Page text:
Ben Fish asks if the veteran age category should start at 35 or 40 years old?
This is a topic that I’ve wondered about for a number of years and as an ‘apparent’ veteran at 36 years old, I’m even more convinced that the categorisation shouldn’t begin until one reaches 40.
Traditionally, it used to be 40 and only in recent years, perhaps for gender equality, the men’s veteran category in many cases falls in line with the women’s at 35. It’s certainly a bit of a grey area (in more ways than one for most of us!).
Now, I certainly agree that both genders should have equal age categories in rankings and races, as with prizes in races. But wouldn’t it have been more obvious to bring the women’s category up to 40 years old?
If anything, there are more women competing at the top level over 35 than men, which certainly makes a mockery out of those races that recognise women as veterans at 35 and men at 40, not to mention the inequality of that situation.
On thinking about this, and just to make sure I was not talking complete nonsense, I decided to look at the top 20 UK rankings at 10k, half marathon and marathon to see how men and women compared.
Here’s what I found:
2018 (men/women aged 35 and over)
10k: Men: 1, Women: 2
Half Marathon: Men: 3, Women: 5
Marathon: Men: Men: 11, Women: 10
2017 (men/women aged 35 and over)
10k: Men: 1, Women: 5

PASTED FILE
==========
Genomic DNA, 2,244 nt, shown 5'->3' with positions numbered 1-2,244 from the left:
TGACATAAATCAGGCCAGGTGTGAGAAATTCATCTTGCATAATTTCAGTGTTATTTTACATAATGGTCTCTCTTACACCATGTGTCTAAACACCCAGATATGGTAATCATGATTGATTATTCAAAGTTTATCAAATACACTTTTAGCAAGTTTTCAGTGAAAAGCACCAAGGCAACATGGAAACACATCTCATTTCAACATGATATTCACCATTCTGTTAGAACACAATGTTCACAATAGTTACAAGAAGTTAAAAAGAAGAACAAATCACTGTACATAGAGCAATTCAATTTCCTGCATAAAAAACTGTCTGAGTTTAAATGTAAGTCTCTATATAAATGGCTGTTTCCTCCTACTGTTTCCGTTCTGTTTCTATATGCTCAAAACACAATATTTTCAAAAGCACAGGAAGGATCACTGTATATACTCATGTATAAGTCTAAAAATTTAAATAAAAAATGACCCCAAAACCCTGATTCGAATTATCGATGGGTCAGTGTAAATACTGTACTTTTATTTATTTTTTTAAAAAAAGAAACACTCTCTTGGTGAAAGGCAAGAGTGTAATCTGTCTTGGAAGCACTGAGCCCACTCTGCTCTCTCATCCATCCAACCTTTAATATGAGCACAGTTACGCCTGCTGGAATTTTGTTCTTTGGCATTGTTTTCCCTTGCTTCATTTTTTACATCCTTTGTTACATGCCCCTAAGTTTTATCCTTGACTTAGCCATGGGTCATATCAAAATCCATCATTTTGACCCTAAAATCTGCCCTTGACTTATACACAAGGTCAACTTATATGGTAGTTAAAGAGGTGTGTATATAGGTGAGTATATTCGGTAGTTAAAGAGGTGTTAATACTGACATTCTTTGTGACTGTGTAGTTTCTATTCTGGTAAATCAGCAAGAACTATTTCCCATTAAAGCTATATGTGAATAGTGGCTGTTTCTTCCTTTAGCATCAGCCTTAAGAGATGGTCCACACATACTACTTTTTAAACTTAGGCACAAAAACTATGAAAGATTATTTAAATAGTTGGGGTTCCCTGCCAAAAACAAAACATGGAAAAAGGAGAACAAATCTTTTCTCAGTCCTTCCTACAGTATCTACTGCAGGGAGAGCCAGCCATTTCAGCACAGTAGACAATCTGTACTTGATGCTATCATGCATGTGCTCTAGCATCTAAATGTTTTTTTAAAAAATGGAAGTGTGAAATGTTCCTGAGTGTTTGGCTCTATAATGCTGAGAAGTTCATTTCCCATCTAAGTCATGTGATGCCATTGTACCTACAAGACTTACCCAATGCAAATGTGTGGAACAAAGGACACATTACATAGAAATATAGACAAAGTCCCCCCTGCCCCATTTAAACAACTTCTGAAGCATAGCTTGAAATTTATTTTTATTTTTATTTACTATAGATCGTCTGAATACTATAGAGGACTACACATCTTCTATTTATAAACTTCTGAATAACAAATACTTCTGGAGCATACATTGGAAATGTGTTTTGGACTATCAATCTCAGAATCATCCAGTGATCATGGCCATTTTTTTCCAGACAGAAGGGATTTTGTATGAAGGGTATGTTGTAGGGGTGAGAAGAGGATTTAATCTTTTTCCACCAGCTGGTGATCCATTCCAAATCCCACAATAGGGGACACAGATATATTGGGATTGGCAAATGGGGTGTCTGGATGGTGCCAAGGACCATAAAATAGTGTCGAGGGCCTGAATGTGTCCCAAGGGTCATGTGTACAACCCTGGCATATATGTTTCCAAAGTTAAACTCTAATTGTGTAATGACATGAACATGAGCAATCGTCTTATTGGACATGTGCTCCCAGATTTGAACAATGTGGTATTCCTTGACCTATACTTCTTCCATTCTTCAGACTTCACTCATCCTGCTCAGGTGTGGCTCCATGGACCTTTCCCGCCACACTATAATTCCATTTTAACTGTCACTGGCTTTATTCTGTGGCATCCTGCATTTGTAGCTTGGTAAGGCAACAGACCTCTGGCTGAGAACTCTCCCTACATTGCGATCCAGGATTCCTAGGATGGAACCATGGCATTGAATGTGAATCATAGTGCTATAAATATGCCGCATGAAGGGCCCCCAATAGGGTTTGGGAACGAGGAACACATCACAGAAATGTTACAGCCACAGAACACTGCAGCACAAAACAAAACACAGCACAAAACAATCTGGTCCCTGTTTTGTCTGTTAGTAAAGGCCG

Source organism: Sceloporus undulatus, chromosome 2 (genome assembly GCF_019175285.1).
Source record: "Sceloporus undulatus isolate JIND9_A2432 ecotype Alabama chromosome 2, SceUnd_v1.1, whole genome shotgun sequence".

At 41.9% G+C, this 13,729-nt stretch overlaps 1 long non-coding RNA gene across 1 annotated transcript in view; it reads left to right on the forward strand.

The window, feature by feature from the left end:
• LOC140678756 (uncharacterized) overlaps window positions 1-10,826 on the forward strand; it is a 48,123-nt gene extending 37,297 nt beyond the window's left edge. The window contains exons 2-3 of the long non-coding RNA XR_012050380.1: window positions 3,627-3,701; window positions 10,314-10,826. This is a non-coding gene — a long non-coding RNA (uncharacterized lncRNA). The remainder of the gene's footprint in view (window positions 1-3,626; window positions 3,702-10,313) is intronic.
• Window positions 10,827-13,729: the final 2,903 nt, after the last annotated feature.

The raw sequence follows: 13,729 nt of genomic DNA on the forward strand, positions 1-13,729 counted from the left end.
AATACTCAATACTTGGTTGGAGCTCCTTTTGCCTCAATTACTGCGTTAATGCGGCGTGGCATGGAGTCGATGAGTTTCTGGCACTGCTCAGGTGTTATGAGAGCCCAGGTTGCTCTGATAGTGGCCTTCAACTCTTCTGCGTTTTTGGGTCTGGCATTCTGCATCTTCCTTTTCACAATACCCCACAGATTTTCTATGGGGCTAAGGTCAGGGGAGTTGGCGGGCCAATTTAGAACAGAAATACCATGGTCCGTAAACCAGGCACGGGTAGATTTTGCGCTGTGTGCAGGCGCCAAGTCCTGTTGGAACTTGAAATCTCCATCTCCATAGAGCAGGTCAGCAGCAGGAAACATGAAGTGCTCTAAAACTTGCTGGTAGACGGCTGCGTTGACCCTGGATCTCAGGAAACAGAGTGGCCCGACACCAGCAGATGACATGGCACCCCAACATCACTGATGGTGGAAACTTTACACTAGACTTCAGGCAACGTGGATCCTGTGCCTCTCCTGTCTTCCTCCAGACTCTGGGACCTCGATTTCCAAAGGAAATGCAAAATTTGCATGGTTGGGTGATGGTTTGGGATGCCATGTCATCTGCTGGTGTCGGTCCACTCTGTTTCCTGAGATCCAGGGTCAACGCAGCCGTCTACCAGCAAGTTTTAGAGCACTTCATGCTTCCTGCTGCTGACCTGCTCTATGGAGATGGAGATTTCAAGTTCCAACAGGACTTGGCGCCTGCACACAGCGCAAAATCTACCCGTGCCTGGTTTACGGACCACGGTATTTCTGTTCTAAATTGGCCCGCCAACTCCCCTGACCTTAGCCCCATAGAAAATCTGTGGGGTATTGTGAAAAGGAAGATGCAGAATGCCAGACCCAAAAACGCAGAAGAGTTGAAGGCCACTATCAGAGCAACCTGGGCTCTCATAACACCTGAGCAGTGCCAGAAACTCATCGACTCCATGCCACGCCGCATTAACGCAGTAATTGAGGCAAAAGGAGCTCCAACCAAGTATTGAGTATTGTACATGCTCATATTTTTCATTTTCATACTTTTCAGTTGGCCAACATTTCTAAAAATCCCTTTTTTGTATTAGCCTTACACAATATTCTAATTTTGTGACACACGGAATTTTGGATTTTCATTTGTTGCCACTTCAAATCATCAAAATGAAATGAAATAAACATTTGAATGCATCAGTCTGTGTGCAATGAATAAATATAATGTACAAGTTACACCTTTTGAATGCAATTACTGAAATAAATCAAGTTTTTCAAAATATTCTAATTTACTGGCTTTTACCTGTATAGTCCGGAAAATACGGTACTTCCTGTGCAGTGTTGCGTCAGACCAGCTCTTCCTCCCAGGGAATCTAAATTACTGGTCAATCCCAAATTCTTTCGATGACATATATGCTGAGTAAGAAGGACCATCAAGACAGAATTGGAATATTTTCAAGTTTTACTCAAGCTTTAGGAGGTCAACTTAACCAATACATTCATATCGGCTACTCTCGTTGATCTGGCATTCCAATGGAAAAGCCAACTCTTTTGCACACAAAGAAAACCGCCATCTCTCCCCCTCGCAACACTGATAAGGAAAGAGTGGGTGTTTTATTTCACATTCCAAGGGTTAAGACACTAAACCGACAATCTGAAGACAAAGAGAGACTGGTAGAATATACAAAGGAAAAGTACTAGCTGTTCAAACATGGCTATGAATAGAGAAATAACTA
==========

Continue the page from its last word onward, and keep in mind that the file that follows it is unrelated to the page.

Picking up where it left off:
Half Marathon: Men: 1, Women: 7
Marathon: Men: 6, Women: 7
There’s a slight exception with the marathon so far this year, but clearly, the top 20 is well represented with over 35’s, especially among women. That’s why I believe the men’s category should have remained at 40 and the women’s age category brought in line with that, also at 40.
One final discussion on this topic, which refers to races and that’s the awarding of prizes. I don’t understand the structure some races use, for example, if someone wins third in the V40 category, but was beaten by a V45, then surely that should go to the V45 runner, as they were the third fastest over 40, unless somehow, being over 45 is younger than 40!
The point of veteran running is about being competitive in older age, so if you lose to someone older than you, then surely you can have no complaints.
My August racing update
This month has proven to be much less productive than I had hoped. I made good progress through July, but then hit a dead end due to illness for a week at the beginning of the month.
This put pay to any plans of running in the English 10,000m championships and effectively brought my timid track season to a premature end. I recovered in time to compete at the Northern League promotion match in Doncaster on the 18th August and I ran a reasonable 15:08 to finish second to Ollie Lockley, who stormed away in the last lap or so to win in 14:55.
Still, it wasn’t a pleasing run on my part and not breaking 15 minutes this year simply isn’t good enough. More satisfying was Blackburn Harriers finishing second, which has secured promotion to Northern League 1.
Since then, training has gone well with I have hit weekly mileage of 100, then 89 this past couple of weeks, with good quality speed sessions and hard runs.
My focus will be to hit more miles and increase my volume of the sessions throughout September and I want to be hitting my best form for the road relays and also the Manchester Half Marathon, which is my main target in October.
It’s been a frustrating year with the half marathon, missing cancelled and postponed races and getting ill at the wrong time. I’m hoping these next few months will be more fruitful.
Ben Fish features in the ‘Fast 10: class of 2018’ and over the course of the year will share his running journey. You can read Ben’s previous posts here and further information about the ‘class of 2018’ can be found here.
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